The latest biennial report from Oregon Climate Change Research Institute – the fifth Oregon Climate Assessment shows climate change effects at present and future projections and how climate extremes and natural calamities widen the state’s economic and racial inequality. The report is legislatively mandated and cites many peer-reviewed studies.
Climate change effects identified in the report serve as a resource for adaptation and mitigation planning and implementation of Oregon’s 2021 Climate Change Adaptation Framework.
Oregon’s state of climate science.
The temperature will continue to rise an average of 5 F by 2050 and 8.2F by 2080. Precipitation will increase during winter and decrease during summer. There will be a slow accumulation of snow and early snow melts, and snow runoffs will begin and peak earlier in the year. Advances in science will make more accurate climate forecasts, which can help predict the likelihood of some extreme weather events.
Climate-related natural hazards
The following are the consequences and projections of climate change in the state according to the report:
- Extreme heat will happen more frequently and longer during the 21st century.
- Droughts. As summers become warmer and drier, more drought events, particularly snow droughts like 2014 and 2015, will increase.
- More wildfire events. The area burned in the state increase significantly from 1984 to 2018, and this trend will continue in the next 50 to 100 years.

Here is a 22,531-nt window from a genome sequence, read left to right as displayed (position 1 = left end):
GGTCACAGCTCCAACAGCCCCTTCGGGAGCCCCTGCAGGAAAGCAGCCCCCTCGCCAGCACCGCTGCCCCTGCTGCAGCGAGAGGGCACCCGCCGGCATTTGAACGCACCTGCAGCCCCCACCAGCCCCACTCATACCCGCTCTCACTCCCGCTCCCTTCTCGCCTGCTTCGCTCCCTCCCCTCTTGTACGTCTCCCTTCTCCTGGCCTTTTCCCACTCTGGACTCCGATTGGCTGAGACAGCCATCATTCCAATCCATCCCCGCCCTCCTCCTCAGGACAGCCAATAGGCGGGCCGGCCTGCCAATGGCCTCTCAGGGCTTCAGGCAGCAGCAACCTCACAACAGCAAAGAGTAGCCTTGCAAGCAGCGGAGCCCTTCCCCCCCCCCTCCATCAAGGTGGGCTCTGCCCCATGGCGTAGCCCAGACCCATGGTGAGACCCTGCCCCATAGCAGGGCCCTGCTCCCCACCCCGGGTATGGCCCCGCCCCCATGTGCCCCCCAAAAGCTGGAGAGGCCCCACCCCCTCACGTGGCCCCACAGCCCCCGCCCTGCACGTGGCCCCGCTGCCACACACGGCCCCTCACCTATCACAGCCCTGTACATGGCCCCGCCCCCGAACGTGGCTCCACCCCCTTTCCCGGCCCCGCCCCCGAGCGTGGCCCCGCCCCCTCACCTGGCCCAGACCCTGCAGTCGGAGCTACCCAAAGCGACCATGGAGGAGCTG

- Flooding will become more frequent and severe due to increased precipitation and warmer atmosphere.
- Coastal hazards like sea-level rise, coastal storms, and erosion will increase, and the threat’s extent will depend on the state’s coastal adaption measures.
- Rising ocean surface temperatures can decrease oxygen levels in the water and increase the toxicity of harmful algal bloom. And ocean acidification due to the drop of ocean Ph levels can affect shell formation and marine life and productivity.
Racial and economic disparities become more apparent when communities are exposed to natural hazards and calamities. Addressing the health and economic issues in conjunction with climate change can improve the state’s resilience and quality of life.
The report identifies the various sectors that will need climate adaptation action. These sectors consist of natural systems, built environment, public health, tribal cultural resources, and social systems.
However, the state has plenty of climate adaptation and mitigation options available to them. These adaptation measures include expanding and integrating solar and wind power in the power grid, electric vehicles, and green infrastructure for flood resilience.
To view the entire report, click the link below: